The hCG diet prescribes an intake of just 500 calories per day, along with injections or, more commonly these days, drops that contain hCG. While it’s true that one will most definitely lose a ton of weight due to extremely low energy consumption, there are a number of significant risks involved in the practice.
Possibly the most serious complication is cardiac dysrhythmia. Heart-related disturbances have been noted following very low calorie diets since the 1970s. The risk of developing gallstones is also raised. In one study, 11% of subjects following a very low calorie diet developed gallstones. That is a very high percentage. Hyperuricemia (high uric acid levels in the blood) and gout are also a well-established risk when following a very low calorie diet.
One of the major problems with an extremely low calorie diet such as the hCG protocol is that they are generally unsupervised and provide almost no room for error. Consumption of only 500 calories per day would make it almost impossible for most people to maintain proper levels of essential amino acids, vitamins, minerals, and other micronutrients required for good health. Another common problem seen with these highly restrictive diets is the development of electrolyte imbalances. In fact, this issue may be at least partly to blame for the cardiac irregularities associated with very low calorie diets.
Besides major medical crises, deficits in essential nutrients can lead to a number of other problems. Hair loss, dry skin, and weak nails are just some of the symptoms likely to occur with an extremely limited diet. Antioxidant and other phytonutrient intakes will also be severely restricted. After all, food contains the compounds we need for health. How can one expect to maintain their body when consuming almost no food?
There’s also the claim that the hCG injections make the diet safer. Since the birth of the hCG diet in the 1950s, over twelve well-designed and properly executed studies have evaluated the effect of hCG supplementation in combination with an extremely low caloric intake. Without exception, they found that hCG was of no more use than an injection of saline. It did nothing to make the diet safer nor did it accelerate weight loss. That’s a pretty solid body of evidence.
While the studies in question used high-concentration hCG injections, most supplements on the market today contain relatively miniscule amounts of the hormone. When 50 years worth of research shows that even high doses of hCG do nothing to aid weight loss, why would anyone believe that low-concentration snake oil will do any better? Truly a scam, if there ever was one.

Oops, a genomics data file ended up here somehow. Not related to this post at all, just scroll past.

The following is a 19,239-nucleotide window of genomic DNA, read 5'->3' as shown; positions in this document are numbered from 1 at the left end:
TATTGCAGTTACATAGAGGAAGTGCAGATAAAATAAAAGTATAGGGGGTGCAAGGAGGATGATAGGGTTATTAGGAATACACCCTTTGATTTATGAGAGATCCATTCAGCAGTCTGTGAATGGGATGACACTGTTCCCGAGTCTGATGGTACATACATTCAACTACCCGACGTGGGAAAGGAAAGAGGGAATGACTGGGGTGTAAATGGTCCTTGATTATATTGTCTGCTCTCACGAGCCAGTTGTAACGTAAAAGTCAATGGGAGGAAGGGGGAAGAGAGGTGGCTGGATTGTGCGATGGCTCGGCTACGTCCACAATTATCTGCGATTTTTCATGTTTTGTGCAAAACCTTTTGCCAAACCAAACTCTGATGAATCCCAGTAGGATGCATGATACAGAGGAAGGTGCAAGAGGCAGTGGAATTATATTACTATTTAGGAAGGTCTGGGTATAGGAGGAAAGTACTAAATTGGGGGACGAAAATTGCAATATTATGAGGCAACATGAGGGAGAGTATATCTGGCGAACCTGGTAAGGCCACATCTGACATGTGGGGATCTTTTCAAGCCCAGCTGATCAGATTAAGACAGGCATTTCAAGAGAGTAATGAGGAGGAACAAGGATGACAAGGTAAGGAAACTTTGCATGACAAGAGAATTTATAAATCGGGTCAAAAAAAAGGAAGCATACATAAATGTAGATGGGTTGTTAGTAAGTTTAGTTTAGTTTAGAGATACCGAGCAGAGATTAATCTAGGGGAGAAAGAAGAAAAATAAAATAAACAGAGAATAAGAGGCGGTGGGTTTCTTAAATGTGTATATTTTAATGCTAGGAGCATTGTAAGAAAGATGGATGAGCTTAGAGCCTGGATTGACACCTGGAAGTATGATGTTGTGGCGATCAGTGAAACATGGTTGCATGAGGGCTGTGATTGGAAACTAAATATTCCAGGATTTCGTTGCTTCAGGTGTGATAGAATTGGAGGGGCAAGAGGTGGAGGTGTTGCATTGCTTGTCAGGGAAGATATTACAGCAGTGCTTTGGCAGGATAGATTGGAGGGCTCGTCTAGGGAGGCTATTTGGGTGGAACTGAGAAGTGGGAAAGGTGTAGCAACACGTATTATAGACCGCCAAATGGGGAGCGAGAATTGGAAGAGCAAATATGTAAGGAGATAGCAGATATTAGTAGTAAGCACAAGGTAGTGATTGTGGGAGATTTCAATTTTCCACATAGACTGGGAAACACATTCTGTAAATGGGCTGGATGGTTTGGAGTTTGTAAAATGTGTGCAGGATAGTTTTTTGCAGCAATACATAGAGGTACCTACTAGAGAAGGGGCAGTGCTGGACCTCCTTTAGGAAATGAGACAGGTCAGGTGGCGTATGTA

Finally, it’s worth noting that the FDA has come out and unequivocally stated that that “homeopathic” hCG supplements are fraudulent and are being sold illegally. While the FDA is often slow to react and sometimes wishy-washy when it comes to controversial issues, they spoke plainly on this one. If the FDA is willing to put its neck on the line to say something is completely bogus, it’s a pretty sure bet that it is.
Even before its recent statement aimed at low-dose, “homeopathic” hCG products, the FDA has long held a strong stance against the use of prescription hCG injections for the purpose of weight loss. All hCG products have been required since the mid-1970s to carry a warning statement informing the buyer that hCG is not approved by the FDA for the treatment of obesity or weight control and that there is no evidence indicating that it will increase weight loss, decrease hunger or discomfort while on a very low-calorie diet, or cause a more “normal” or attractive distribution of fat.
The hCG diet has been around for over 50 years. In reality, it is simply a very low calorie diet that companies have timelessly associated with an expensive snake oil. Decades of excellent research have proven that hCG does nothing to increase the safety or efficacy of a very low calorie diet.
In addition, the use of such an extreme diet, with or without hCG supplementation, has been shown to be a very risky proposition. Restricting calories under about 1200-1500 per day is rife with problems, from external problems with hair and skin to the potentially deadly malfunctions of multiple internal organs.
Finally, very low calorie protocols like the hCG diet have also been proven to be poor long-term solutions for weight control. Subjects almost always regain the lost weight, often with a higher proportion of fat to muscle.
The hCG diet is a money-making scheme that has successfully bilked thousands, if not millions, of honest consumers out of millions of dollars. It’s a diet based on fundamentally flawed science that uses unregulated, illegal, and useless dietary supplements. Don’t fall prey to this decades-old lie. Take responsibility for your life and make the right changes to lose weight in a healthy manner.